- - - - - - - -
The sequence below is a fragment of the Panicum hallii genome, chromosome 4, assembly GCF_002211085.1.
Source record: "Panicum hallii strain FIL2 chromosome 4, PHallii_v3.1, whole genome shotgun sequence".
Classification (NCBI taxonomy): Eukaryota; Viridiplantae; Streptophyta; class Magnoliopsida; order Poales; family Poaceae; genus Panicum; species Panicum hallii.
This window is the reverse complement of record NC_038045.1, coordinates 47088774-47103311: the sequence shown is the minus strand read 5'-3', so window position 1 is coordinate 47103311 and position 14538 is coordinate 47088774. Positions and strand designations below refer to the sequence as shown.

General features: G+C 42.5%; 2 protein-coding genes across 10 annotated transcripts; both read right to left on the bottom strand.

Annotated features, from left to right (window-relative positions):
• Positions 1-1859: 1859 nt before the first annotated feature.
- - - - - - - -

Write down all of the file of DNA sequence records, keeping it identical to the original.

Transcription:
The sequence below is a fragment of the Panicum hallii genome, chromosome 4, assembly GCF_002211085.1.
Source record: "Panicum hallii strain FIL2 chromosome 4, PHallii_v3.1, whole genome shotgun sequence".
Classification (NCBI taxonomy): Eukaryota; Viridiplantae; Streptophyta; class Magnoliopsida; order Poales; family Poaceae; genus Panicum; species Panicum hallii.
This window is the reverse complement of record NC_038045.1, coordinates 47088774-47103311: the sequence shown is the minus strand read 5'-3', so window position 1 is coordinate 47103311 and position 14538 is coordinate 47088774. Positions and strand designations below refer to the sequence as shown.

General features: G+C 42.5%; 2 protein-coding genes across 10 annotated transcripts; both read right to left on the bottom strand.

Annotated features, from left to right (window-relative positions):
• Positions 1-1859: 1859 nt before the first annotated feature.